An outsourced project is out of your hands, right? Well, no, not entirely. In fact, that belief is a common misconception that can lead to trouble.
Until the contract is signed, outsourcers and systems integrators are often vague about the amount of resources that you the buyer will have to provide to assure a successful project. Many organizations, particularly small and mid-tier ones without much experience, believe that the vendor will take complete responsibility for implementation and transition to the new services. Even large organizations sometimes are placated by assurances that project execution will require little support from their staff.
Such assurances are not necessarily ill intentioned. Rather, outsourcers and systems integrators can underestimate the degree to which they need support from the customer's staff. Even when potential customers explain that their current technology base is old, complex and poorly documented, vendor sales teams are typically optimistic about the effort required for implementation and ongoing operation.
As the buyer, you need to be prepared. During contract negotiations, require the supplier to estimate the amount of time needed from your staff. Although the vendor's representatives will protest that they have not yet built a detailed work plan, they should have enough experience to provide a rough estimate and allow you to begin designing your project team.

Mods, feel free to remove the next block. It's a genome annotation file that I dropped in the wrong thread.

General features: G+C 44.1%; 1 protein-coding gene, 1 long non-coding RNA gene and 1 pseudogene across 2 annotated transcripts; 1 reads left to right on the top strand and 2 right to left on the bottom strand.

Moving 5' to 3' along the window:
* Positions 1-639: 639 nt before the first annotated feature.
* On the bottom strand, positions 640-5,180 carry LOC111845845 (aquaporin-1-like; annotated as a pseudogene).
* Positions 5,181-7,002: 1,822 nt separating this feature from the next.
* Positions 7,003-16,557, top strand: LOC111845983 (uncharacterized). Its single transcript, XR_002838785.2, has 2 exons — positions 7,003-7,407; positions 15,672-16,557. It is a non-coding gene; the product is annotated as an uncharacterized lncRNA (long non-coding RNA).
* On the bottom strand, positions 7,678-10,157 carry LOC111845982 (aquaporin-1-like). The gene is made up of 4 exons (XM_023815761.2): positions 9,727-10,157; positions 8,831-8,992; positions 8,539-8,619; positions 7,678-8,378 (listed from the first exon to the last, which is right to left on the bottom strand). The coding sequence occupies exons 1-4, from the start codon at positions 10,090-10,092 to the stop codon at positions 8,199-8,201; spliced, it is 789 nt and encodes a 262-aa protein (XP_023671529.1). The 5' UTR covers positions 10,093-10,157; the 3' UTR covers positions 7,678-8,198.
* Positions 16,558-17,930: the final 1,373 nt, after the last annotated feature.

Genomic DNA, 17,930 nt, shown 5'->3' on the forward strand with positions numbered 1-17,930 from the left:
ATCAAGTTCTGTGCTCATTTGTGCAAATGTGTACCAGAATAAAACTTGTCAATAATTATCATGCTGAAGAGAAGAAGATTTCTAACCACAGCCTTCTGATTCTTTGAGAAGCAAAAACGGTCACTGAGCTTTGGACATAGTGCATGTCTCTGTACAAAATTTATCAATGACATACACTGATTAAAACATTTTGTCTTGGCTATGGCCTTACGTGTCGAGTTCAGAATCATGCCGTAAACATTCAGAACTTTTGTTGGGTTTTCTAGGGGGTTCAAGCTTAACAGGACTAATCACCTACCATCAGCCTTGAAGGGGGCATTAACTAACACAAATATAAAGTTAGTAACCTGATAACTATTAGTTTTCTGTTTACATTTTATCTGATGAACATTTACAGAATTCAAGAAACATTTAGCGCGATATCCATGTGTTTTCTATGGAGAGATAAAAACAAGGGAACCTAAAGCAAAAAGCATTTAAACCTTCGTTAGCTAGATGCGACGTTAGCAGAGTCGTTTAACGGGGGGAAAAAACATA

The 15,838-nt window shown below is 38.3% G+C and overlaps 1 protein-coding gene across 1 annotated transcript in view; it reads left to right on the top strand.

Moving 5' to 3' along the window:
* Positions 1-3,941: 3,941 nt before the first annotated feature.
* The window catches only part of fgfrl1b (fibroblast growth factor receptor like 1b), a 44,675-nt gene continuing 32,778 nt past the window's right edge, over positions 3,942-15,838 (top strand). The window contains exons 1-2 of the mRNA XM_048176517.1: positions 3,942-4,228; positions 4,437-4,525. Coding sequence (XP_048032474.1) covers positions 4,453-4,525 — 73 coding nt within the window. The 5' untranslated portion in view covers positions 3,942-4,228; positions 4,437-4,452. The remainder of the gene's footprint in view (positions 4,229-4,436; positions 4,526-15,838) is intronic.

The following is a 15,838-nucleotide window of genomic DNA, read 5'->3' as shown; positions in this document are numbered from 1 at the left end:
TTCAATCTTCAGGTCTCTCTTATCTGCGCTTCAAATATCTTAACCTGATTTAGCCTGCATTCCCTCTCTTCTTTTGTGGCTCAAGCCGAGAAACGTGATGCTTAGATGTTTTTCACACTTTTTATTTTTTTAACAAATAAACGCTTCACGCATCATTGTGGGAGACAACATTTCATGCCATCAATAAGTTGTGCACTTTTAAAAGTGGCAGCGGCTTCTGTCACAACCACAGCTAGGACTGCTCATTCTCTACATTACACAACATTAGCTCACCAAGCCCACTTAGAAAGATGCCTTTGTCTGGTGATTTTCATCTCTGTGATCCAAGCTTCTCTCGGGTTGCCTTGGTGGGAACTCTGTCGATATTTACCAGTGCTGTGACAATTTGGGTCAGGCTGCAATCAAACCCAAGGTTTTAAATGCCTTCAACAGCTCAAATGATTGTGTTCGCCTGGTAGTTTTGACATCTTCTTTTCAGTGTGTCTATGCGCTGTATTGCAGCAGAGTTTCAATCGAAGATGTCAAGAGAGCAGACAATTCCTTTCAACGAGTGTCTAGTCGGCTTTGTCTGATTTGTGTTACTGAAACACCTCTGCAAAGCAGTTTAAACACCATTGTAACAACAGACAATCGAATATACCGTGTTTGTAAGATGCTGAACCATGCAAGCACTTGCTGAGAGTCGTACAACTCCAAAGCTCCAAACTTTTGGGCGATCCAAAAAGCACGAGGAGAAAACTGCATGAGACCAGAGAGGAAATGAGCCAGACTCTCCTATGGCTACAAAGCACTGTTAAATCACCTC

Keep the following guidelines in mind as you do that:
- Staff the critical roles. At a minimum, every buyer's project team needs a project manager, a business analyst, a corporate communicator and a subject matter expert. In larger projects, more than one person will be needed for each role, while in smaller ones, one person may have to take on several roles.
Even if the vendor's project manager is highly competent, you need your own, experienced project manager to verify that the project plan is complete, realistic and being followed. Moreover, during the project, you need someone who places your organization's interests ahead of the vendor's when trade-offs are required. And make your project manager a peer to the supplier's project manager. Although the supplier's project manager probably will have more experience within the scope of the particular project, your project manager has organizational creditability. Don't make the mistake of having your project manager report to the supplier's project manager. This usually damages your project manager's confidence, autonomy and sense of value. More importantly, it limits your employee's ability to negotiate with the supplier.
Subject matter experts are valuable for their understanding of the subtle effects of current processes, particularly outside of IT. Politics and personalities always come into play, and it's helpful to have someone who understands the history when analyzing current processes and preparing to design new ones.
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